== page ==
When I first started in information technology, back in the Mainframe Dark Ages, we had hulking big databases that ran on IBM Corp.’s Customer Information Control System, written in COBOL.
These mainframes ran on a complex collection of hardware and operating systems that was owned lock, stock, and bus and tag barrel by IBM. The average age of the code was measured in decades, and code changes were measured in months. They contained millions of transactions, and the data was always out of date since it was a batch system, meaning every night new data would be uploaded.
Contrast that to today’s typical database setup. Data is current to the second, code is changed hourly, and the nature of what constitutes a transaction has changed significantly to something that is now called a “digital twin.” Code is written in dozens of higher-level languages that have odd names that you may never have heard of, and this code runs on a combination of cloud and on-premises equipment that uses loads of microprocessors and open-source products that can be purchased from hundreds of suppliers.
It really is remarkable, especially since these changes have happened all within the span of a little more than 35 years. Many of the changes have happened within the past five years.
Digital twins get real
Take Uber Technologies Inc. as an example. Now, if you had told me five years ago that I would now be lauding praise over this superheated tech bro Silicon Valley darling, I would have thought you were crazy. But indeed, it has come a long way. SiliconANGLE’s Dave Vellante took a closer look at how its technology has changed to create a digital twin.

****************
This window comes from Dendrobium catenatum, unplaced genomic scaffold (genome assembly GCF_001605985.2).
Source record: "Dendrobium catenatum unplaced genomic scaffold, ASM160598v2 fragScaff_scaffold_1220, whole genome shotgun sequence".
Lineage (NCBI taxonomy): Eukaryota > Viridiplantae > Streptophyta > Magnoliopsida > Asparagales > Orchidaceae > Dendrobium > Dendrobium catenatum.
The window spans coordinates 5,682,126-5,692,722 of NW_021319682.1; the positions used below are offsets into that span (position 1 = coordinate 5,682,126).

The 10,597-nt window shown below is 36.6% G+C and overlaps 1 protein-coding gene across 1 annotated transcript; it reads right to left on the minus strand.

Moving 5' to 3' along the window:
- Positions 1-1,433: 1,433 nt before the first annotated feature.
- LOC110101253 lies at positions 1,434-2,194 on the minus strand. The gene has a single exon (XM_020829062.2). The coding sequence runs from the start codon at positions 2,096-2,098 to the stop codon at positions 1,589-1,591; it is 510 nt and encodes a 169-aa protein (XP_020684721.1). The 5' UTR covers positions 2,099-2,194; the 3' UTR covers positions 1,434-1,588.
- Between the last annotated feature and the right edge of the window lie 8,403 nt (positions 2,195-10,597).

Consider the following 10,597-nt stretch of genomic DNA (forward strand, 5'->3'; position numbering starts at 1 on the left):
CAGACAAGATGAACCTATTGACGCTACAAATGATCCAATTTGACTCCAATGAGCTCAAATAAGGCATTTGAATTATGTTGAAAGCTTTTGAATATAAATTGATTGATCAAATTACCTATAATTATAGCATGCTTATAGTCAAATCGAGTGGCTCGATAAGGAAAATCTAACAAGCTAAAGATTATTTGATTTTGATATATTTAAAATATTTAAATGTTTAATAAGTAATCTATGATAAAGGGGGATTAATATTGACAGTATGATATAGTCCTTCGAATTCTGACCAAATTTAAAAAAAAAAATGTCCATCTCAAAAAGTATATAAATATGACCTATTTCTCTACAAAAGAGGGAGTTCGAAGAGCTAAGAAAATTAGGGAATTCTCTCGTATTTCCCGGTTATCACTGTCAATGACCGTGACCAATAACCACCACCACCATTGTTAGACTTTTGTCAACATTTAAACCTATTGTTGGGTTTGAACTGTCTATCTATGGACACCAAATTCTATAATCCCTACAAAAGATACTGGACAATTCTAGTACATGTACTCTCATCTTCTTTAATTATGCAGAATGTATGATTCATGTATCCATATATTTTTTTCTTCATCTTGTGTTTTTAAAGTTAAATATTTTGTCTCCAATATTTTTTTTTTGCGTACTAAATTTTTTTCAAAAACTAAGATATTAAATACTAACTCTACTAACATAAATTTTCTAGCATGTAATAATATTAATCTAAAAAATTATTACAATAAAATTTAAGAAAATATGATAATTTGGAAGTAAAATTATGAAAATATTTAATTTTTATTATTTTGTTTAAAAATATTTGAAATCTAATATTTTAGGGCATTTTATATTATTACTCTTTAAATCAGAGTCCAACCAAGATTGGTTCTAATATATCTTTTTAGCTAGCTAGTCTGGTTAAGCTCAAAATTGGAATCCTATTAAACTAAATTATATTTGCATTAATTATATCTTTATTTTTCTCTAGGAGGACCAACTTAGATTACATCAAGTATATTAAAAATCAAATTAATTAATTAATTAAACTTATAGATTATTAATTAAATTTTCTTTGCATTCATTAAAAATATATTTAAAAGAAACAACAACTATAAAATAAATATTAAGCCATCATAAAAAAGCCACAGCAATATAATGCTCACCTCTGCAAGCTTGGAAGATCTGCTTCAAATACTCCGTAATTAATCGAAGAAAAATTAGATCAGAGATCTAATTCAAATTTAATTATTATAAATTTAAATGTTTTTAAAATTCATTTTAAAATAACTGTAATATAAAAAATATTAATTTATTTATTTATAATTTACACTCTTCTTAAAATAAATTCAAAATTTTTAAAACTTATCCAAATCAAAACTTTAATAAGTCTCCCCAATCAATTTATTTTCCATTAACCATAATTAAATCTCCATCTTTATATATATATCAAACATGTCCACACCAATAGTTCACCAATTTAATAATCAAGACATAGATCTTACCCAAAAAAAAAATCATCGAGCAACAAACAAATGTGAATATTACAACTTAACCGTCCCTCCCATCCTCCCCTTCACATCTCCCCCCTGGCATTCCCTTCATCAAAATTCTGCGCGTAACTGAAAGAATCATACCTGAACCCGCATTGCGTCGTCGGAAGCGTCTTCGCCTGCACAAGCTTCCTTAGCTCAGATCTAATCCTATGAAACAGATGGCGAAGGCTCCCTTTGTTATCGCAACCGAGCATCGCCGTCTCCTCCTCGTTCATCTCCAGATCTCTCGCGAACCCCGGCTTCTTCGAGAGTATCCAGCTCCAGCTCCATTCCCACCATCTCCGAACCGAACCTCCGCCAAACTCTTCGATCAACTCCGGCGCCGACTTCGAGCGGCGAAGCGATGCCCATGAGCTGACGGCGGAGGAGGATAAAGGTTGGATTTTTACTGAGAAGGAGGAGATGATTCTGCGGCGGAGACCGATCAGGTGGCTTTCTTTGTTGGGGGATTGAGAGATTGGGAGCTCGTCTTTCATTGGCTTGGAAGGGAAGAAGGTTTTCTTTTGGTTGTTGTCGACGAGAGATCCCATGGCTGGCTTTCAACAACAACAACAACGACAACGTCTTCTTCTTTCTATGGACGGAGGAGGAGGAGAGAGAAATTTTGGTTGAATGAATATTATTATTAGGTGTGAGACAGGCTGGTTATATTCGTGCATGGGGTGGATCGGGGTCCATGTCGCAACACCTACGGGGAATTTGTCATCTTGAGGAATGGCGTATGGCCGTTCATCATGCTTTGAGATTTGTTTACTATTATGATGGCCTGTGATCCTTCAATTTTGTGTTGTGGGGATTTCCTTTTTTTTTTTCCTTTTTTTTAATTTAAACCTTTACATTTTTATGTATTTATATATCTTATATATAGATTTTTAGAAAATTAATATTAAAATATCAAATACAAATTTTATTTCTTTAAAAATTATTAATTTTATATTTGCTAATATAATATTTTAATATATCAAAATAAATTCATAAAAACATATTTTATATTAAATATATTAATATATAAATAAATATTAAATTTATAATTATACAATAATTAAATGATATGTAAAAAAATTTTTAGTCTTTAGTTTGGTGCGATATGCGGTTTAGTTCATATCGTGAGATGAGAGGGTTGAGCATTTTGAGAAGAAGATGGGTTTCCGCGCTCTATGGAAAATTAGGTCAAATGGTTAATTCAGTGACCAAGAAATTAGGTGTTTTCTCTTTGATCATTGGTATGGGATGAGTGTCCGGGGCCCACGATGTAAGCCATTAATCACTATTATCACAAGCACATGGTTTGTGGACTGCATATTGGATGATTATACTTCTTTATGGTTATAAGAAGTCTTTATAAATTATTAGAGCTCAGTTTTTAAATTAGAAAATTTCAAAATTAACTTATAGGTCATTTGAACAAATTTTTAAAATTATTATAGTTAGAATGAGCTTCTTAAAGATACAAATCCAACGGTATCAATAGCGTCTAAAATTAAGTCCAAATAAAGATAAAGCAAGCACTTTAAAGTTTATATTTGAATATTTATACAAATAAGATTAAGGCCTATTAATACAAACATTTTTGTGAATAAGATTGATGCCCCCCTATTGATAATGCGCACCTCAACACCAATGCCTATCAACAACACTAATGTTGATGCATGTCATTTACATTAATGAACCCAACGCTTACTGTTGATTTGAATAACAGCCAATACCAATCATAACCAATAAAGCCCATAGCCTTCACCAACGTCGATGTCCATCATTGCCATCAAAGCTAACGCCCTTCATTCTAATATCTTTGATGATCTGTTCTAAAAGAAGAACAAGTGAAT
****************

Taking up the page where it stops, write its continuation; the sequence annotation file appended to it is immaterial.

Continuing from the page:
Ironically, IBM has a very cogent definition and examples of what constitutes a digital twin. The term has come into its own thanks to a combination of trends. First, there’s hyperscale cloud computing that can be used to house very large databases and operate in nearly real time to absorb, process and react to all that data.
Second, this data is not just a table of customers and their invoices and payments, but data that reflects places and things that these customers find important, and why they are doing business with a company in the first place.
Third, the concept is based a growing crop of what is called NewSQL databases. This term might not be as familiar to all, but it combines the best of the original SQL databases — something that grew out of the mainframe era of the 1980s — and NoSQL worlds of big data (think Hadoop and Cassandra). They combine them into something that can be used to store all these real-time data points, and map them to a set of more meaningful data tables used to make business decisions.
Back in the 1980s, my first PC-oriented database app was something called dBase II. It was a transformational bit of tech, because it didn’t require users to wait for those mainframe COBOLers to code something up and return the result later in the year. Instead, users could sit down in front of their (character-mode) PC screen and write the code in a hour or a day and see the results almost immediately.